Seeking shelter with 100 other frightened locals in September 1989, Jack Scoville hunkered down in the old Georgetown County courthouse as Hurricane Hugo made landfall.
Looking out thewindow at the Sampit River, he wondered about the crazy people he saw venturing out in boats during a category 4 storm. Then he recognized the U.S. Coast Guard stripe on the side of the vessel.
“The Coast Guard stayed to do their duty, running missions at the height of the storm. I was overwhelmed by their dedication and courage,” said Scoville, now Georgetown’s mayor. “You’re talking about 112 mph winds.”
Saturday marked 222 years of national service for the Coast Guard, which keeps 42,000 men and women on active duty, running a variety of missions from drug interdiction to search and rescue.
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Station Georgetown is part of District 7, one of nine Coast Guard districts that safeguard U.S. waters. The station and its staffers are a source of local pride.
“Georgetown is the confluence of five rivers flowing into the county, plus the
Intracoastal Waterway and Winyah Bay. There are thousands of acres of marsh and tidal creeks and ocean going traffic to and from Georgetown,” said Scoville. “There are more registered boats in Georgetown County than automobiles.”
About three-dozen people staff the Georgetown station, which was housed on a floating barge prior to 1989. Known as “Guardians of the Grand Strand,” they patrol about 3,500 miles of coast from the North Carolina border to Bulls Bay in Charleston County, said Petty Ofc. First Class Lauren Jorgensen with public affairs in Jacksonville, Fla.
“I know that Georgetown averages about 200 search and rescue missions every year, and about 500 law enforcement boardings,” Jorgensen said.
Many of the boardings are just to check safety compliance, but the presence of Coast Guard boats is likely a deterrent to crime.
“Back in the ‘70s, it was not unusual to find an abandoned shrimp boat loaded with marijuana” Scoville said. “Georgetown was an entry point for drug smugglers.”
Myrtle Beach resident Fred Portway, who served in the Coast Guard in the 1950s, pitched the idea of getting Georgetown recognized as an official Coast Guard city to City Council in February and the mayor was quick to jump on board. To date, only 14 cities hold that designation.
Although there may not be direct benefit to the city itself, Portway and Scoville would like to recognize the Coast Guard for the vital role they play in the community.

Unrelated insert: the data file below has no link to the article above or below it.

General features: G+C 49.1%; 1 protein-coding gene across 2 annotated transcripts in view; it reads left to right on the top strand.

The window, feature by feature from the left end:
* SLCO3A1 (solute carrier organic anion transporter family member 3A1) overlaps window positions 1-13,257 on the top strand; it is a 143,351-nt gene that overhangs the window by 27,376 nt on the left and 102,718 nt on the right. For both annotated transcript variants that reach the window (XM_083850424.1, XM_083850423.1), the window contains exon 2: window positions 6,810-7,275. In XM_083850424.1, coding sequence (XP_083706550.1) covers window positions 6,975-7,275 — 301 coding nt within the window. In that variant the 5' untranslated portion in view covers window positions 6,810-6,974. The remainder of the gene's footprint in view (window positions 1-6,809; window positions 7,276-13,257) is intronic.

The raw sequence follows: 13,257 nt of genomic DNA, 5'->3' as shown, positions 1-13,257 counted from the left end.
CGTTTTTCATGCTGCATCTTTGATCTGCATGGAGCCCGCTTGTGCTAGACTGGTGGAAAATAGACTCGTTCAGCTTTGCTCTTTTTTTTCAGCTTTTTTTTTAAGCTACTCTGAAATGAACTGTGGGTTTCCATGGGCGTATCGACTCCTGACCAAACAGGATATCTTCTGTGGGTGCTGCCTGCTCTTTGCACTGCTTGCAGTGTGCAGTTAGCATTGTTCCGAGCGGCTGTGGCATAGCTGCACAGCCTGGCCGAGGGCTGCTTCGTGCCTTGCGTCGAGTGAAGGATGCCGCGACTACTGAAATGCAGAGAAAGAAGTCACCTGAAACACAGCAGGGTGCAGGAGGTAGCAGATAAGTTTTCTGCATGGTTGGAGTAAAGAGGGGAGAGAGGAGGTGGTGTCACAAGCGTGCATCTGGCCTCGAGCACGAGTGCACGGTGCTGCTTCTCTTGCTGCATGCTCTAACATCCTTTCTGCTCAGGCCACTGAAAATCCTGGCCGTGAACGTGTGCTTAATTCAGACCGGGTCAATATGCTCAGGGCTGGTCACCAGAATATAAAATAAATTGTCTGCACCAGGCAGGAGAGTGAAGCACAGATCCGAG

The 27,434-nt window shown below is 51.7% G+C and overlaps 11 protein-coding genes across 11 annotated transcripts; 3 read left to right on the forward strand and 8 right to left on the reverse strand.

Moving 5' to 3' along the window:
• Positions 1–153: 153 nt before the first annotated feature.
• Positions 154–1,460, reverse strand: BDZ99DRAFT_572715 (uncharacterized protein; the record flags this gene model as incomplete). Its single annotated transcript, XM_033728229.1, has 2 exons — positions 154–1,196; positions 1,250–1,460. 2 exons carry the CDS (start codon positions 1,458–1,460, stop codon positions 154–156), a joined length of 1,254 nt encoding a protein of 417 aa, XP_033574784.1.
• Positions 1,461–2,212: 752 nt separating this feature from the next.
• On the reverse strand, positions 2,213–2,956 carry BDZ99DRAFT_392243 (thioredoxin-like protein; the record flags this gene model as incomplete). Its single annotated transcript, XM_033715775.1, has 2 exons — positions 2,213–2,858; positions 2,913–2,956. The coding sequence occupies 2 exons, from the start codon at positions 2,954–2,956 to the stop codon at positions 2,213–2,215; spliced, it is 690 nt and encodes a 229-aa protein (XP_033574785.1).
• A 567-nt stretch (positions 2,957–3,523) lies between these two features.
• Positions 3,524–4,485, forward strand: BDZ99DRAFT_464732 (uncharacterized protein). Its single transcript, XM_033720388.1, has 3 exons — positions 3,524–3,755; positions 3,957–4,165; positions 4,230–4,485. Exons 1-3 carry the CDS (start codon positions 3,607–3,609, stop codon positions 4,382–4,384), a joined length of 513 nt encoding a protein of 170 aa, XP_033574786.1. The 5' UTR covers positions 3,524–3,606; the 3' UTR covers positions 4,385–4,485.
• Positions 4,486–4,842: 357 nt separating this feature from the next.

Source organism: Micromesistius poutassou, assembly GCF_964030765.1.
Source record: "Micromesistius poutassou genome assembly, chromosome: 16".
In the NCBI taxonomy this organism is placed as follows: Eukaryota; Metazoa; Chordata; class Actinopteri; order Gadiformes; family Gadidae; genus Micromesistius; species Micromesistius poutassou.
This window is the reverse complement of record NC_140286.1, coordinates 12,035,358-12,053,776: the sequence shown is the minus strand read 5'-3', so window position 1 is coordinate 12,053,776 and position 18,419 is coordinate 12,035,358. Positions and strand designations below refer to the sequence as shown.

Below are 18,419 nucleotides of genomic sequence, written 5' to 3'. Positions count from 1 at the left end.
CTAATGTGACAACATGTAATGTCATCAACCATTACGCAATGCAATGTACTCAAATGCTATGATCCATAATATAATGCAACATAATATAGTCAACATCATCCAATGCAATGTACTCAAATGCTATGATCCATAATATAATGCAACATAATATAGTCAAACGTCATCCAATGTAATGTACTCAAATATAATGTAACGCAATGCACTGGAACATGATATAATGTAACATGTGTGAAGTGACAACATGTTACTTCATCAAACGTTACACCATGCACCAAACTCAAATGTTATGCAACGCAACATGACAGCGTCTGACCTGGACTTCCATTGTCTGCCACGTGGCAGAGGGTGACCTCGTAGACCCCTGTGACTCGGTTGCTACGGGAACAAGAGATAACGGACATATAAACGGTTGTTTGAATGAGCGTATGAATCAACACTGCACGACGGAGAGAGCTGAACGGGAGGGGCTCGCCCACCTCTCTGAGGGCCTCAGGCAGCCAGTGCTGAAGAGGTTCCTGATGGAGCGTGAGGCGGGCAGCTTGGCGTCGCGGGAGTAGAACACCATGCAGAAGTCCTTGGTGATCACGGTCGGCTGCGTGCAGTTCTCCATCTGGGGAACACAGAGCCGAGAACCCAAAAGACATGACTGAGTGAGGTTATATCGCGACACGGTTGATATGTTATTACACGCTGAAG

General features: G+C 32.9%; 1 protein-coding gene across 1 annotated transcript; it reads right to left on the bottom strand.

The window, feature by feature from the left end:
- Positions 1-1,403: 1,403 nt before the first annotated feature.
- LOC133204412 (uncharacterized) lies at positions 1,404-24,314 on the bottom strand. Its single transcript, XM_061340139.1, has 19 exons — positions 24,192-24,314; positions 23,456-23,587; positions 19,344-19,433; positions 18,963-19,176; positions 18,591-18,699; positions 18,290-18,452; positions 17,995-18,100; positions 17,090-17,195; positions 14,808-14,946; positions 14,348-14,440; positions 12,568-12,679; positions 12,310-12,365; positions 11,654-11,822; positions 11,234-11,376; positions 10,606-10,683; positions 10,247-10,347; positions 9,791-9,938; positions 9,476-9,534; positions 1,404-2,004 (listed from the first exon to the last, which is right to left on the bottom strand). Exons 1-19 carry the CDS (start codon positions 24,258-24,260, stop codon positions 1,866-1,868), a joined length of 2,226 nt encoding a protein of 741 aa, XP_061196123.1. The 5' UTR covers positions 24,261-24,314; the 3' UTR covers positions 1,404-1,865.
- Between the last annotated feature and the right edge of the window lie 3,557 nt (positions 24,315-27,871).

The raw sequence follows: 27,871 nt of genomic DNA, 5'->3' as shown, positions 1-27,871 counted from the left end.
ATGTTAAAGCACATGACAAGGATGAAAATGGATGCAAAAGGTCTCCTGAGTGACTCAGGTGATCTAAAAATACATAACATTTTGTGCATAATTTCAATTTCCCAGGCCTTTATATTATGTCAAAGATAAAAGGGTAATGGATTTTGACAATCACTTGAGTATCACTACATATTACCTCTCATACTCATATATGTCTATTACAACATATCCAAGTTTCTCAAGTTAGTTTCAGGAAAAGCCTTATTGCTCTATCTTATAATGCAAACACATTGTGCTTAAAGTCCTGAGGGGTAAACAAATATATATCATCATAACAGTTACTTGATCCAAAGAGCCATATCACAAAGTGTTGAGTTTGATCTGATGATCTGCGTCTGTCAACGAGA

“We’re very dependent on them in Georgetown, where everything pertains to the water,” Scoville said. “[Coast Guard personnel] are great citizens of our community.”
Portway helped compile information and documents needed to apply for the Coast Guard Cities program, which is handled by Coast Guard headquarters in Washington, D.C.
“We’re also raising private money for a banquet honoring people in the Coast Guard,” Portway said.
Budget cuts could affect Coast Guard
The Coast Guard, originally named the Revenue-Cutter Service, was created by the Treasury Department in 1790 under Alexander Hamilton. After two centuries of service, pending budget cuts could potentially alter its role in Georgetown, which concerns Scoville.
“Congress is not appropriating as much money to dredging shipping channels. We’ve already suffered from cuts in dredging Winyah Bay,” Scoville said. “The maximum depth we can go is 27 feet, which still limits the ship that can serve the port. At some points, it’s as shallow as 18 feet. We could run more ships if we had the depth.”
Unlike Charleston, Georgetown is not a container port and never will be, the mayor said. Charleston requires 55-foot depth to accommodate container ships. But some industries find shipping to a specialty destination, such as Georgetown, is most cost effective.
“Budget cuts are something every branch of the military has experienced in the last couple of years,” Jorgensen said. “We look at how we can spend taxpayers money wisely and do the best we can with the resources we have.”